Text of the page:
After 150 years, you can finally visit Britain's grisliest museum
    No ho-ho-hos with Nick Frost's badass Santa

    No ho-ho-hos with Nick Frost's badass Santa

    Doctor Who Christmas Special TV review
    Chilly Christmas: Swimmers take festive dip for charity

    Chilly Christmas

    Swimmers dive into freezing British waters for charity
    Veterans' hostel 'overwhelmed by kindness' for festive dinner

    Homeless Veterans appeal

    In 2010, Sgt Gary Jamieson stepped on an IED in Afghanistan and lost his legs and an arm. He reveals what, and who, helped him to make a remarkable recovery
    Isis in Iraq: Yazidi girls killing themselves to escape rape and imprisonment by militants

    'Jilan killed herself in the bathroom. She cut her wrists and hanged herself'

    Yazidi girls killing themselves to escape rape and imprisonment
    Ed Balls interview: 'If I think about the deficit when I'm playing the piano, it all goes wrong'

    Ed Balls interview

    'If I think about the deficit when I'm playing the piano, it all goes wrong'
    He's behind you, dude!

    US stars in UK panto

    From David Hasselhoff to Jerry Hall
    Grace Dent's Christmas Quiz: What are you – a festive curmudgeon or top of the tree?

    Grace Dent's Christmas Quiz

    What are you – a festive curmudgeon or top of the tree?
    Nasa planning to build cloud cities in airships above Venus

    Nasa planning to build cloud cities in airships above Venus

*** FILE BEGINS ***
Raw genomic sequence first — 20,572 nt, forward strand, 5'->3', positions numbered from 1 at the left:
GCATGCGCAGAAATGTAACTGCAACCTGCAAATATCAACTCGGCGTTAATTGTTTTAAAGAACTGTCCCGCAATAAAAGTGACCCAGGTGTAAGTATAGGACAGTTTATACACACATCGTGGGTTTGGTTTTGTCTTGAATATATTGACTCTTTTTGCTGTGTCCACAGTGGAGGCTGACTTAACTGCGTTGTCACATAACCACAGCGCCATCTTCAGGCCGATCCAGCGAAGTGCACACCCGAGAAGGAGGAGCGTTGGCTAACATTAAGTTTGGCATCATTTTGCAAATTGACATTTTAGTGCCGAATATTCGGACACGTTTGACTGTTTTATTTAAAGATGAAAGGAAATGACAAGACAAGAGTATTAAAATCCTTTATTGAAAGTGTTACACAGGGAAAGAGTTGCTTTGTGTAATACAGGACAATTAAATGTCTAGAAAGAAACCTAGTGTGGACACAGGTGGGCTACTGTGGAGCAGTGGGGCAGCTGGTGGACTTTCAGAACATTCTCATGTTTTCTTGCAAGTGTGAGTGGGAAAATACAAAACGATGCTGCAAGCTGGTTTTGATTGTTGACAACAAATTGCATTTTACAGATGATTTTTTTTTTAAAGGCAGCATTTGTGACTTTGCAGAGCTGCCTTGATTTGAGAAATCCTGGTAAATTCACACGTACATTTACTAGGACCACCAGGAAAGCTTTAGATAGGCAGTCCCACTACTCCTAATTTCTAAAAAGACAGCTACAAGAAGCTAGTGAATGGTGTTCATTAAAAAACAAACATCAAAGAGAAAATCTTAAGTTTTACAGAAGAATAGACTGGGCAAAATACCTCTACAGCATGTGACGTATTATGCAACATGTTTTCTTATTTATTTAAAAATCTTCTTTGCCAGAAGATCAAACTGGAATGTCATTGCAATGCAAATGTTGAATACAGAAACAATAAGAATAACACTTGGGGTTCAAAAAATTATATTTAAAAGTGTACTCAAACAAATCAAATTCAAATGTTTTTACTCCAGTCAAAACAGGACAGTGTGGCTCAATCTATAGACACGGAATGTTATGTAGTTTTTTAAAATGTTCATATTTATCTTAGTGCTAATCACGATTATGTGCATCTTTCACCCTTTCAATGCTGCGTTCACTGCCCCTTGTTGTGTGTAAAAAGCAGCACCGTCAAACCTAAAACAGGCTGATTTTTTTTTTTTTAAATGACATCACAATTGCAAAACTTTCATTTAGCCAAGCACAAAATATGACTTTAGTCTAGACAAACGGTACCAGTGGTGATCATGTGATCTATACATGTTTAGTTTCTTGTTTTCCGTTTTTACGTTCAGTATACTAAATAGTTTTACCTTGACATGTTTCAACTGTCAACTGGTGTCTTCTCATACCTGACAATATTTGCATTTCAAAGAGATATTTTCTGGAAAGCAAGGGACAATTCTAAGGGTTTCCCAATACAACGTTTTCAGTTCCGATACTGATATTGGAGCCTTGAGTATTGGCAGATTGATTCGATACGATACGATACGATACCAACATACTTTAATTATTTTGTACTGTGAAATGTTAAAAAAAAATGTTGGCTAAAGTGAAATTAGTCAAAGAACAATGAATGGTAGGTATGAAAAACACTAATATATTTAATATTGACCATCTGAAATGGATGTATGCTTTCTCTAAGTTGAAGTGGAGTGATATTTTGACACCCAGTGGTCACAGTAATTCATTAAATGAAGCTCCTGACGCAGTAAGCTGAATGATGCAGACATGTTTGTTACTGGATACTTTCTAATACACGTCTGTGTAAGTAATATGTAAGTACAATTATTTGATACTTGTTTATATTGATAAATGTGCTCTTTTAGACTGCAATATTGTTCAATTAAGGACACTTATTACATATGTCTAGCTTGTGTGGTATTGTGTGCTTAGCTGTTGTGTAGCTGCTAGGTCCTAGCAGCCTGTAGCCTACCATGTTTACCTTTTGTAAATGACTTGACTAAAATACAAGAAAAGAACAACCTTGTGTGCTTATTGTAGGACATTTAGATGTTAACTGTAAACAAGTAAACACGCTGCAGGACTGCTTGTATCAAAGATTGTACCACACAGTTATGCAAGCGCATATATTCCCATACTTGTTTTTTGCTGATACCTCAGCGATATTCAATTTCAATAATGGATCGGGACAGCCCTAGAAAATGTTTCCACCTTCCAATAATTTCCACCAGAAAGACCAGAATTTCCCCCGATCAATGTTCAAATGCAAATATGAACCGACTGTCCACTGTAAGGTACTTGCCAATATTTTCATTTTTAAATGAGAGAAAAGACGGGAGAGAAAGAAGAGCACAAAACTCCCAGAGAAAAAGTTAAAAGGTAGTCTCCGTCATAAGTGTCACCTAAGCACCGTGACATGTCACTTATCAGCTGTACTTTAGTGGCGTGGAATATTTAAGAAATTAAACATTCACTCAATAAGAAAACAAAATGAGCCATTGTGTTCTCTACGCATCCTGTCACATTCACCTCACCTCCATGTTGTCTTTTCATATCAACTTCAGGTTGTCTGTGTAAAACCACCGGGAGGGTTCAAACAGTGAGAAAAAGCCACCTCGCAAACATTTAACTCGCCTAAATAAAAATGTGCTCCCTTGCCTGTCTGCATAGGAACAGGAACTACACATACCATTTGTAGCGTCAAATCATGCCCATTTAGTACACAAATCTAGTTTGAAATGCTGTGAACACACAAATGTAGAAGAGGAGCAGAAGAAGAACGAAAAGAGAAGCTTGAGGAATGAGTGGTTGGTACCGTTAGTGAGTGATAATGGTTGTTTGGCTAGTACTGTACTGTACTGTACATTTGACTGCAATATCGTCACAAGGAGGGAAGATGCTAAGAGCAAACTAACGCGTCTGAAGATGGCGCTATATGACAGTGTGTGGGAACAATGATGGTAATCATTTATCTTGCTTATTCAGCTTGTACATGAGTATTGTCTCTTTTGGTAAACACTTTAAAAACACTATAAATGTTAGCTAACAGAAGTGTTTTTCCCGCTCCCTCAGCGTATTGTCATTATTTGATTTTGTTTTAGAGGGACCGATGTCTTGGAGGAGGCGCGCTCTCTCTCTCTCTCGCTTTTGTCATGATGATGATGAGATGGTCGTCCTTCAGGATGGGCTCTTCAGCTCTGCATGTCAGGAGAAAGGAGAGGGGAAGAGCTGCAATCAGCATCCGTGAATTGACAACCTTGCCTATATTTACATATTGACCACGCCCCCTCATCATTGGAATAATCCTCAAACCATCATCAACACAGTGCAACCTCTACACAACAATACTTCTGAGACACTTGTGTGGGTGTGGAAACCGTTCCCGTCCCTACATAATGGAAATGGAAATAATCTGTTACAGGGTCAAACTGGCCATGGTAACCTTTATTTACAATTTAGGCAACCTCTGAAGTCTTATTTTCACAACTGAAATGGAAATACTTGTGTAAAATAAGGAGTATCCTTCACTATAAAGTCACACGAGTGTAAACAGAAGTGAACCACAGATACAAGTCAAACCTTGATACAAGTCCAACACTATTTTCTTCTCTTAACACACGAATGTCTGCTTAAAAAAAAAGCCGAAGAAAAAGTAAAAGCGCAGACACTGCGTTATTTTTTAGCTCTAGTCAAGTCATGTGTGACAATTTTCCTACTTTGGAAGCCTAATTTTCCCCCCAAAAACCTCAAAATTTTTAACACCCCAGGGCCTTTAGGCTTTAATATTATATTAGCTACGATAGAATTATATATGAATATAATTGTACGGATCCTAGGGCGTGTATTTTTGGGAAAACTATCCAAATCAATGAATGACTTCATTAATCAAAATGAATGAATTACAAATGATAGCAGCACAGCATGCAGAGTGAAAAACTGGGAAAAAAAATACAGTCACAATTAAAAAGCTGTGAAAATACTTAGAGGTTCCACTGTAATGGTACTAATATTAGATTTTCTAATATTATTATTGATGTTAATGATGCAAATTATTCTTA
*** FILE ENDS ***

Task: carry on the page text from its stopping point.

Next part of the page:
Planet’s surface is inhospitable to humans but 30 miles above it is almost perfect
    Surrounded by high-rise flats is a little house filled with Lebanon’s history - clocks, rifles, frogmen’s uniforms and colonial helmets

    Clocks, rifles, swords, frogmen’s uniforms

    Surrounded by high-rise flats is a little house filled with Lebanon’s history
    Return to Gaza: Four months on, the wounds left by Israel's bombardment have not yet healed

    Four months after the bombardment, Gaza’s wounds are yet to heal

    Kim Sengupta is reunited with a man whose plight mirrors the suffering of the Palestinian people
    Gastric surgery: Is it really the answer to the UK's obesity epidemic?

    Is gastric surgery really the answer to the UK's obesity epidemic?

    Critics argue that it’s crazy to operate on healthy people just to stop them eating
    Homeless Veterans appeal: Christmas charity auction Part 2 - now LIVE

    Homeless Veterans appeal: Christmas charity auction

    Bid on original art, or trips of a lifetime to Africa or the 'Corrie' set, and help Homeless Veterans
    Pantomime rings the changes to welcome autistic theatre-goers

    Autism-friendly theatre

    Pantomime leads the pack in quest to welcome all